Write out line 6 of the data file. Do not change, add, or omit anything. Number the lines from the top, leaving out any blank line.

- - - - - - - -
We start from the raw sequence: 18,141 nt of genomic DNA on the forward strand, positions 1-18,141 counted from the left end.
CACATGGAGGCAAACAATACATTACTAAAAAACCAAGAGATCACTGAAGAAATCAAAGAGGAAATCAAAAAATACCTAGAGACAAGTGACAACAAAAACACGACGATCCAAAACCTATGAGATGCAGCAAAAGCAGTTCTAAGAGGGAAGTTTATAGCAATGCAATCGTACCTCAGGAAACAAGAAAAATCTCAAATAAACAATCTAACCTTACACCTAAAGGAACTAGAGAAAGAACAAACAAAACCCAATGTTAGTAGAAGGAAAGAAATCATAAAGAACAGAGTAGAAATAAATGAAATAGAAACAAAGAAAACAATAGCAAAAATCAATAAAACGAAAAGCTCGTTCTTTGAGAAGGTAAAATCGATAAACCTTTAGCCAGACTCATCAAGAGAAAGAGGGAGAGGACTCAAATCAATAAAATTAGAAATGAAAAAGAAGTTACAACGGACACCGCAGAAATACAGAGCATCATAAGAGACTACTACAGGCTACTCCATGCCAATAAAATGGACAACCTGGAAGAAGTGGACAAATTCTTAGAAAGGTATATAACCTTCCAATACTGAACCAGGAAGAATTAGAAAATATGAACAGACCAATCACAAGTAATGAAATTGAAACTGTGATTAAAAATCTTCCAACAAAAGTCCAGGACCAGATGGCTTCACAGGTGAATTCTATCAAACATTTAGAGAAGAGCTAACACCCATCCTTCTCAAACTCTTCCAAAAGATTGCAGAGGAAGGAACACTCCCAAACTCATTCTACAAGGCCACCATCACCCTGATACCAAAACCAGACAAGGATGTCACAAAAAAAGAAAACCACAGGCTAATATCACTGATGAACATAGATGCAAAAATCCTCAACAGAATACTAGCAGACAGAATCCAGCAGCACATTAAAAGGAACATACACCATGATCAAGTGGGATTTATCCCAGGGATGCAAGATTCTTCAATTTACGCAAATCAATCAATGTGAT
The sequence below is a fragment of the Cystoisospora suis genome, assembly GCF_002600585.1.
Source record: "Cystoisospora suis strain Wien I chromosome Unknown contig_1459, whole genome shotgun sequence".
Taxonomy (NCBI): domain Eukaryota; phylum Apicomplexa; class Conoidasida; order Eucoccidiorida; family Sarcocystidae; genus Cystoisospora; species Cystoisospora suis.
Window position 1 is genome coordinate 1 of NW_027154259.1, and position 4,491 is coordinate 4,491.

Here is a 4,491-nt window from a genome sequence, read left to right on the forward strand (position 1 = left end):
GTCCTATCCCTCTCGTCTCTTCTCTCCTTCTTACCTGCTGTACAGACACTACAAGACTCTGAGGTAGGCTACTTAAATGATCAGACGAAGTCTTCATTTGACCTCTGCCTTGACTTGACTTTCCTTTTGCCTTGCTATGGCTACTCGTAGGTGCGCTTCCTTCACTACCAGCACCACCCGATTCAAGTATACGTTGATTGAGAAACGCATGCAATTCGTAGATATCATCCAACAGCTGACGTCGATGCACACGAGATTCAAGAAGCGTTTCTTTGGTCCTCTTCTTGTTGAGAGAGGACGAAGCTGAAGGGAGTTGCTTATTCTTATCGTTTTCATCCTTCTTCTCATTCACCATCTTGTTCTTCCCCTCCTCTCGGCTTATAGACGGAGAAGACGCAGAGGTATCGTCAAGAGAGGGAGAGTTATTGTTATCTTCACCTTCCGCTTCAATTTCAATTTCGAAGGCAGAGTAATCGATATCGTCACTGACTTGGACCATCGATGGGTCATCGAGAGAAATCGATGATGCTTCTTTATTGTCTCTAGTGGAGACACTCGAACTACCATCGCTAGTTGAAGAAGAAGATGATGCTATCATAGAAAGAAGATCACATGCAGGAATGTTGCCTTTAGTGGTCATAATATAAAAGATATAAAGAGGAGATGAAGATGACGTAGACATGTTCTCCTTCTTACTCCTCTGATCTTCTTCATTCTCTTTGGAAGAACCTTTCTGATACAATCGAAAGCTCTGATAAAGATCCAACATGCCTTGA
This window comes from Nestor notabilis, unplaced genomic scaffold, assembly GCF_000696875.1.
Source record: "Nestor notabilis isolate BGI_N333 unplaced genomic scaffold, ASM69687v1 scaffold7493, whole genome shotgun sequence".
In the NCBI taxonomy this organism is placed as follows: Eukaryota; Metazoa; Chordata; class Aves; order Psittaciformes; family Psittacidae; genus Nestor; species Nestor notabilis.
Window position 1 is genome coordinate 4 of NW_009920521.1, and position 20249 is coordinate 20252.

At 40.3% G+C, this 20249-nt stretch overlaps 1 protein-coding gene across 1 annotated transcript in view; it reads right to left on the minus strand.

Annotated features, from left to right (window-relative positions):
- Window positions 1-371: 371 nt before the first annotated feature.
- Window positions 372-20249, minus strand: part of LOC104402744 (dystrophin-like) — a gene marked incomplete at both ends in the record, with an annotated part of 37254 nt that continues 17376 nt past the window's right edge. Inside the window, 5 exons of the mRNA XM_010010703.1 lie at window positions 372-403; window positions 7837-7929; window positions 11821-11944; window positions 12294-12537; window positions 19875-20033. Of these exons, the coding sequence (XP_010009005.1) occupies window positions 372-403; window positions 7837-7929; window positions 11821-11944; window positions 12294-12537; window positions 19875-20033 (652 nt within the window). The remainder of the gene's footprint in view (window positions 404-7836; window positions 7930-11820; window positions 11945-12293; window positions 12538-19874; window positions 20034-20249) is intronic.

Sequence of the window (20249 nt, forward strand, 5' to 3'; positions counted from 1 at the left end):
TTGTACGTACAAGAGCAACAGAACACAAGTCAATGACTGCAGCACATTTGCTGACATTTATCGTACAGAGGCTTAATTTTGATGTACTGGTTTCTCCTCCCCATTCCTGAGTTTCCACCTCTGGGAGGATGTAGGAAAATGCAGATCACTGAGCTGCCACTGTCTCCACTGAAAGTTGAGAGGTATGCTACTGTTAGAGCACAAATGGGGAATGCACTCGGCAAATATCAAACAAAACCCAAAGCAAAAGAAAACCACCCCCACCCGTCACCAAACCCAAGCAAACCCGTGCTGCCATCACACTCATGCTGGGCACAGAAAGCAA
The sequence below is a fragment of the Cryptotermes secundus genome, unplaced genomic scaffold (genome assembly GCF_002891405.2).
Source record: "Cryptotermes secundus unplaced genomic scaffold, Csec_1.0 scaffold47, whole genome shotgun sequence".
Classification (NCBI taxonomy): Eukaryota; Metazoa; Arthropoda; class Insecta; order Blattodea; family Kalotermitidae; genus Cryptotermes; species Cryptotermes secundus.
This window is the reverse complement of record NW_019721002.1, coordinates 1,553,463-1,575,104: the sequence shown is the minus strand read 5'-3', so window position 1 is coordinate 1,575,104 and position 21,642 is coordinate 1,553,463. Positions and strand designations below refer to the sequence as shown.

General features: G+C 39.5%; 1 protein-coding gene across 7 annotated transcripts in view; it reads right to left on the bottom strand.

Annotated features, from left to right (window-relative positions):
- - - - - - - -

Window position 1 is genome coordinate 1 of NW_027154259.1, and position 4,491 is coordinate 4,491.